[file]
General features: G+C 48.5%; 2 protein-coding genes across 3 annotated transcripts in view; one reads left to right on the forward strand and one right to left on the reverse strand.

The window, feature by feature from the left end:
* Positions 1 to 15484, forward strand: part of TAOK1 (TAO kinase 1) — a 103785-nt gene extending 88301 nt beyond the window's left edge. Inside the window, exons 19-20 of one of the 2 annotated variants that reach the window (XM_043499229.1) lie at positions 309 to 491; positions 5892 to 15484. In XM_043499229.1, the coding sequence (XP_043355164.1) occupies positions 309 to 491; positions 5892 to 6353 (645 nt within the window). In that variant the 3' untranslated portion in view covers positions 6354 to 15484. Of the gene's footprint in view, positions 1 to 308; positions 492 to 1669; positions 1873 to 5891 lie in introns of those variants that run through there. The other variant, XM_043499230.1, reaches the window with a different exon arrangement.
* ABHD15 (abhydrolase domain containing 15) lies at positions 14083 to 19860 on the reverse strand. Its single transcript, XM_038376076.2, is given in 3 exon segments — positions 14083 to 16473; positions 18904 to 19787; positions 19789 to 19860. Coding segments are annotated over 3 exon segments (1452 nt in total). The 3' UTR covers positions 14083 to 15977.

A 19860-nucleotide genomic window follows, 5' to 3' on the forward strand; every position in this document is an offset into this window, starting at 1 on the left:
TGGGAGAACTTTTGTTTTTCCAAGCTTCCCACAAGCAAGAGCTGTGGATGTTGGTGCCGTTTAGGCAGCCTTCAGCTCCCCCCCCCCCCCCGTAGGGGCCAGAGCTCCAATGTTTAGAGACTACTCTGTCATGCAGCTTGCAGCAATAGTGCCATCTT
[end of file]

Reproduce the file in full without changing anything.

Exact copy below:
General features: G+C 48.5%; 2 protein-coding genes across 3 annotated transcripts in view; one reads left to right on the forward strand and one right to left on the reverse strand.

The window, feature by feature from the left end:
* Positions 1 to 15484, forward strand: part of TAOK1 (TAO kinase 1) — a 103785-nt gene extending 88301 nt beyond the window's left edge. Inside the window, exons 19-20 of one of the 2 annotated variants that reach the window (XM_043499229.1) lie at positions 309 to 491; positions 5892 to 15484. In XM_043499229.1, the coding sequence (XP_043355164.1) occupies positions 309 to 491; positions 5892 to 6353 (645 nt within the window). In that variant the 3' untranslated portion in view covers positions 6354 to 15484. Of the gene's footprint in view, positions 1 to 308; positions 492 to 1669; positions 1873 to 5891 lie in introns of those variants that run through there. The other variant, XM_043499230.1, reaches the window with a different exon arrangement.
* ABHD15 (abhydrolase domain containing 15) lies at positions 14083 to 19860 on the reverse strand. Its single transcript, XM_038376076.2, is given in 3 exon segments — positions 14083 to 16473; positions 18904 to 19787; positions 19789 to 19860. Coding segments are annotated over 3 exon segments (1452 nt in total). The 3' UTR covers positions 14083 to 15977.

A 19860-nucleotide genomic window follows, 5' to 3' on the forward strand; every position in this document is an offset into this window, starting at 1 on the left:
TGGGAGAACTTTTGTTTTTCCAAGCTTCCCACAAGCAAGAGCTGTGGATGTTGGTGCCGTTTAGGCAGCCTTCAGCTCCCCCCCCCCCCCCGTAGGGGCCAGAGCTCCAATGTTTAGAGACTACTCTGTCATGCAGCTTGCAGCAATAGTGCCATCTT